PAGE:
Facebook Knows A Lot About Your Offline Habits, Buying Third-Party Data To Serve Better Targeted Ads
Facebook, one of the world's most popular social networks, has more than 2 billion users and it knows more about them than they realize.
It's not much of a surprise that Facebook wants to know as much about its users as possible, as any bit of extra info can help it serve better targeted ads. For a good while now, Facebook has been as much a social network as an advertising company and it even moved to block ad blockers on desktop a few months ago to ensure that users can't avoid ads.
There's no escaping Facebook ads, but the company is at least trying to make the ads as targeted as it can. With that in mind, it has been purchasing additional demographic information from third-party data brokers.
Facebook Tapping Data Brokers
These independent companies give Facebook data on household income estimates, users' shopping habits, and more information on users' offline behavior. Through this process, Facebook aims to determine which advertising categories are the most relevant to its users.
According to a new report from ProPublica, Facebook tracks roughly 29,000 demographic indicators and about 98 percent of them are based on users' activity on Facebook.
Roughly 600 data points, meanwhile, reportedly come from independent data brokers such as Experian, Acxiom and others. Users reportedly don't get access to this demographic data obtained from third parties.
What About Users' Control?
Facebook says that it doesn't have to give users details on how it taps third-party data brokers because those services are doing the tracking, not Facebook.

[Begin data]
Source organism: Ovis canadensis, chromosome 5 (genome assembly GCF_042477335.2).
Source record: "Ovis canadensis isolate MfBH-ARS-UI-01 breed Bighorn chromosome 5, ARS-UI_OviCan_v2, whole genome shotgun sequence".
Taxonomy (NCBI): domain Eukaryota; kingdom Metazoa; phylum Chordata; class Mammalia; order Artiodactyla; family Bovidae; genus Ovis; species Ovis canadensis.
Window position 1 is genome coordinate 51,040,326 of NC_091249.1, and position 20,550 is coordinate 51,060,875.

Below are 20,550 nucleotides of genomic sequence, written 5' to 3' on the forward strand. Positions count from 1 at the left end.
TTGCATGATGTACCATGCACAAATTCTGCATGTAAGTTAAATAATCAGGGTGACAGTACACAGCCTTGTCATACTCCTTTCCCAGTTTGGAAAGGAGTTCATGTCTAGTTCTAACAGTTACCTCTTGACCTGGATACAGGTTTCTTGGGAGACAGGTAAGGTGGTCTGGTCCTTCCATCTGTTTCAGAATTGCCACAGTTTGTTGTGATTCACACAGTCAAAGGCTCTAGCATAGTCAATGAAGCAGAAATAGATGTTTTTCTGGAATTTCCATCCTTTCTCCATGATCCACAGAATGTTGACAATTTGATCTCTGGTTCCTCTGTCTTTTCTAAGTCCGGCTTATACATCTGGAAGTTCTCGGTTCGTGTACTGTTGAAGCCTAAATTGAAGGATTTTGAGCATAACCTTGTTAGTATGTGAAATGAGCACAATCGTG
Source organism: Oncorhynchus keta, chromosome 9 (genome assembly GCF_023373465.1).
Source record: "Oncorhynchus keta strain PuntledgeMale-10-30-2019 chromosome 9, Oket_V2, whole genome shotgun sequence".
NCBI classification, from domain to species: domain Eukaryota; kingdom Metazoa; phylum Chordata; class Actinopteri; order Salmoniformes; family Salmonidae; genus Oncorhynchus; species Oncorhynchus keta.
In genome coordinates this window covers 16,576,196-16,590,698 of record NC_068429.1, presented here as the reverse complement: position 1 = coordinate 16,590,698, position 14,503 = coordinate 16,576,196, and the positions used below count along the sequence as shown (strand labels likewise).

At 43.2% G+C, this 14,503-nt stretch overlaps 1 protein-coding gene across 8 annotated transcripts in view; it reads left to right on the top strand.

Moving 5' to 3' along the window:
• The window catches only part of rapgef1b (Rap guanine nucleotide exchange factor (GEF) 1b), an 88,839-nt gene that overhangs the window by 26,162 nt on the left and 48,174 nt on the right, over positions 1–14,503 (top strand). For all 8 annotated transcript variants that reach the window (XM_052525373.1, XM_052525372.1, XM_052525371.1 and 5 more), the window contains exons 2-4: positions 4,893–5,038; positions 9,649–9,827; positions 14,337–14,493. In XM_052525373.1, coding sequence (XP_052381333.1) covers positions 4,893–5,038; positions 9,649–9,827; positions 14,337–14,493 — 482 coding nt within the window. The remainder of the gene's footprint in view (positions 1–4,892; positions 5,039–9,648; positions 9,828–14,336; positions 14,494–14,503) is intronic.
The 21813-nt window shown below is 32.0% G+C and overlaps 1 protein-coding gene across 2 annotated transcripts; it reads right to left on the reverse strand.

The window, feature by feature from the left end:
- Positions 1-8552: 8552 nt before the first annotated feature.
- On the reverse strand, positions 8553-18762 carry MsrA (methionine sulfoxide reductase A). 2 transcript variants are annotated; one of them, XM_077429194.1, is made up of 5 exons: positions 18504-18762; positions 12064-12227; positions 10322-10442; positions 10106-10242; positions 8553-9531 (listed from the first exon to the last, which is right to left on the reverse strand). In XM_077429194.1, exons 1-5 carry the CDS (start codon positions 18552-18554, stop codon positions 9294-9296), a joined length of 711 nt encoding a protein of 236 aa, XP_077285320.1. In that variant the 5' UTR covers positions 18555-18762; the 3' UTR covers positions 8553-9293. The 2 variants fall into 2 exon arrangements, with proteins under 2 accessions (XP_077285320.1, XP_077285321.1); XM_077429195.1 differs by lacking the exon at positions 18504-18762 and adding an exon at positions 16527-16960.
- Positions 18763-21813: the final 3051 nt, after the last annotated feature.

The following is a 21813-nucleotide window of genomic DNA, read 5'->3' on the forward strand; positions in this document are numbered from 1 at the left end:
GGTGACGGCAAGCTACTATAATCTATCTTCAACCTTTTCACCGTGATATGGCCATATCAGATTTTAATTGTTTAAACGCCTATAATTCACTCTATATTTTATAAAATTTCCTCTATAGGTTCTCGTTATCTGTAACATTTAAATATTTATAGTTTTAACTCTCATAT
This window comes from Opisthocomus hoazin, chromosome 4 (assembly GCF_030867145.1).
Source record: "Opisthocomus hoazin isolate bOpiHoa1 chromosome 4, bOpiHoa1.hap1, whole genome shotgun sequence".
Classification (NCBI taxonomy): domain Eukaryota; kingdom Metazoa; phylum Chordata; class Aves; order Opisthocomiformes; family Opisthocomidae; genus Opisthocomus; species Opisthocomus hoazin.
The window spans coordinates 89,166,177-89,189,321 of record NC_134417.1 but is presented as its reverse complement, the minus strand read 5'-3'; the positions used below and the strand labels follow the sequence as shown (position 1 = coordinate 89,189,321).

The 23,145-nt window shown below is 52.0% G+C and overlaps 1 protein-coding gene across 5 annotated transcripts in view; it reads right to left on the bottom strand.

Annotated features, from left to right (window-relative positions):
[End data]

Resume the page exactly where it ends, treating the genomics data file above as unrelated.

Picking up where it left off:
"Our approach to controls for third-party categories is somewhat different than our approach for Facebook-specific categories," says Steve Satterfield, a Facebook privacy and public policy manager, as cited by ProPublica. "This is because the data providers we work with generally make their categories available across many different ad platforms, not just on Facebook."
Jeffrey Chester, executive director at the Center for Digital Democracy, further tells ProPublica that Facebook is being dishonest in these practices.
"Facebook is bundling a dozen different data companies to target an individual customer, and an individual should have access to that bundle as well," Chester says.
Satterfield, meanwhile, adds that users who don't want Facebook to access their information should talk to the data brokers directly. Facebook's help center offers a list with links to opt-out of six data providers from which it purchases personal user information.
However, having to contact each of these providers directly makes it more difficult to opt-out and the process can be rather cumbersome, in some cases involving a written request and a copy of a government-issued ID sent by mail.
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